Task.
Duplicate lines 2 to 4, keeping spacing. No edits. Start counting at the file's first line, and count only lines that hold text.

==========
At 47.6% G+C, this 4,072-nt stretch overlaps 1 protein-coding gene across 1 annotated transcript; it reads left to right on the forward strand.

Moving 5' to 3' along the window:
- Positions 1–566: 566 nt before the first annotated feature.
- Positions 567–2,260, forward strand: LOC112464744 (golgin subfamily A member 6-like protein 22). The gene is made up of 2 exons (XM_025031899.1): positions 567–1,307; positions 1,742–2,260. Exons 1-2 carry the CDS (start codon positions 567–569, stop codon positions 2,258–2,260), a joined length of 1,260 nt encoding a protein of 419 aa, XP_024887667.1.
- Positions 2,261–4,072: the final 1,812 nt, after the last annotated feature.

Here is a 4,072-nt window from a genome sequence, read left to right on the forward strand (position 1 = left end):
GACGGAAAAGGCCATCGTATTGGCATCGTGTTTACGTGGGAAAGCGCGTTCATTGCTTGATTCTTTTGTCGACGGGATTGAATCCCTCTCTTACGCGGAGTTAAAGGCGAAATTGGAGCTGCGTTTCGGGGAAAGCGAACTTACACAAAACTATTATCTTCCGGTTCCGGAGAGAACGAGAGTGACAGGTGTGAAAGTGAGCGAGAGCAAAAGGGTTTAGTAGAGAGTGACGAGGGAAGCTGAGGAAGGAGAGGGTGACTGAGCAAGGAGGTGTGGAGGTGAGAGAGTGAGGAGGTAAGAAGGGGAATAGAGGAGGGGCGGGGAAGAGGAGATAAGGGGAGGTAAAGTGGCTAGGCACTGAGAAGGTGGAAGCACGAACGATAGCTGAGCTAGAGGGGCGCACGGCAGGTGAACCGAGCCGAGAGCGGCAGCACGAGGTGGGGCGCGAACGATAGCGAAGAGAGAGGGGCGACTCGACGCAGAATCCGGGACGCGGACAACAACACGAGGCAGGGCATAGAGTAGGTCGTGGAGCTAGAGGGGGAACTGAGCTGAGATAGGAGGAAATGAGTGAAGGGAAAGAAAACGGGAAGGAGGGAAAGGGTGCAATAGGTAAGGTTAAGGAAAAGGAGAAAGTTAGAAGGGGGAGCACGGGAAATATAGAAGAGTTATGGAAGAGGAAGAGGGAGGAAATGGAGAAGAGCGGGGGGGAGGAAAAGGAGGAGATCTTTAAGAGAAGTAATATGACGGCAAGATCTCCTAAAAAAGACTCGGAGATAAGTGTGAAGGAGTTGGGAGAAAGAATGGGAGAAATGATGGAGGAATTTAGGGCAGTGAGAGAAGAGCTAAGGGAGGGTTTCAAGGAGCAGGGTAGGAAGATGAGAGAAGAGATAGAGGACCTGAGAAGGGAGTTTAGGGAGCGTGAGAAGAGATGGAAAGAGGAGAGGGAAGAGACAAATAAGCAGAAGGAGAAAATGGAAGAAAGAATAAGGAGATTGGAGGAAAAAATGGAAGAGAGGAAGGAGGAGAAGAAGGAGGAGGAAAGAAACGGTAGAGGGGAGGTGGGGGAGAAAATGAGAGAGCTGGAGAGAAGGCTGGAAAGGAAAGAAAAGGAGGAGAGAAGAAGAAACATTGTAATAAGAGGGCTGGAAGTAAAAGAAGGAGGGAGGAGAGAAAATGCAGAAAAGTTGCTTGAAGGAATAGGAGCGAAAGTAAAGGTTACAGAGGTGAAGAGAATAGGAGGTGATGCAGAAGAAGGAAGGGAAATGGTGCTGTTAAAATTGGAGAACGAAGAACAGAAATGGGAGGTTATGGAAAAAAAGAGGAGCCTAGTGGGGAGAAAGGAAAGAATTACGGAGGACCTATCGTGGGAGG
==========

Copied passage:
Moving 5' to 3' along the window:
- Positions 1–566: 566 nt before the first annotated feature.
- Positions 567–2,260, forward strand: LOC112464744 (golgin subfamily A member 6-like protein 22). The gene is made up of 2 exons (XM_025031899.1): positions 567–1,307; positions 1,742–2,260. Exons 1-2 carry the CDS (start codon positions 567–569, stop codon positions 2,258–2,260), a joined length of 1,260 nt encoding a protein of 419 aa, XP_024887667.1.